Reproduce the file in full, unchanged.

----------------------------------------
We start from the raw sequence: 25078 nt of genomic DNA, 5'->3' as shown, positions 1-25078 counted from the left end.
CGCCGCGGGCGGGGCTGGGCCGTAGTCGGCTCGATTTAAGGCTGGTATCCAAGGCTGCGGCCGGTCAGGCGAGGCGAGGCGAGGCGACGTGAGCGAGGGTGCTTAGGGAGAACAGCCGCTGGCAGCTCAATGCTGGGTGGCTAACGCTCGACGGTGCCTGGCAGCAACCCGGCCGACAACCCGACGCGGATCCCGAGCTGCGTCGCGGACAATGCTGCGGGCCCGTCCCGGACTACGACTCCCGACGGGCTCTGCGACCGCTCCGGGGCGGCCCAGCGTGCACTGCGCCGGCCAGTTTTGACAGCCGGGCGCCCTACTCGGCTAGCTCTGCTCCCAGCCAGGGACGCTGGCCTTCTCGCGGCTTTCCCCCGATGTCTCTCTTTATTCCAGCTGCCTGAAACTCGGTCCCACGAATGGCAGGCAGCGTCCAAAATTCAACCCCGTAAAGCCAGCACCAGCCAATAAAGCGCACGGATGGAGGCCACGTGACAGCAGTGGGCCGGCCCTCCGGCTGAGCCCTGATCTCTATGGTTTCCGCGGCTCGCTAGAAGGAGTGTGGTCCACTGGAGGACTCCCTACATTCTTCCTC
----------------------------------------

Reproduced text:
We start from the raw sequence: 25078 nt of genomic DNA, 5'->3' as shown, positions 1-25078 counted from the left end.
CGCCGCGGGCGGGGCTGGGCCGTAGTCGGCTCGATTTAAGGCTGGTATCCAAGGCTGCGGCCGGTCAGGCGAGGCGAGGCGAGGCGACGTGAGCGAGGGTGCTTAGGGAGAACAGCCGCTGGCAGCTCAATGCTGGGTGGCTAACGCTCGACGGTGCCTGGCAGCAACCCGGCCGACAACCCGACGCGGATCCCGAGCTGCGTCGCGGACAATGCTGCGGGCCCGTCCCGGACTACGACTCCCGACGGGCTCTGCGACCGCTCCGGGGCGGCCCAGCGTGCACTGCGCCGGCCAGTTTTGACAGCCGGGCGCCCTACTCGGCTAGCTCTGCTCCCAGCCAGGGACGCTGGCCTTCTCGCGGCTTTCCCCCGATGTCTCTCTTTATTCCAGCTGCCTGAAACTCGGTCCCACGAATGGCAGGCAGCGTCCAAAATTCAACCCCGTAAAGCCAGCACCAGCCAATAAAGCGCACGGATGGAGGCCACGTGACAGCAGTGGGCCGGCCCTCCGGCTGAGCCCTGATCTCTATGGTTTCCGCGGCTCGCTAGAAGGAGTGTGGTCCACTGGAGGACTCCCTACATTCTTCCTC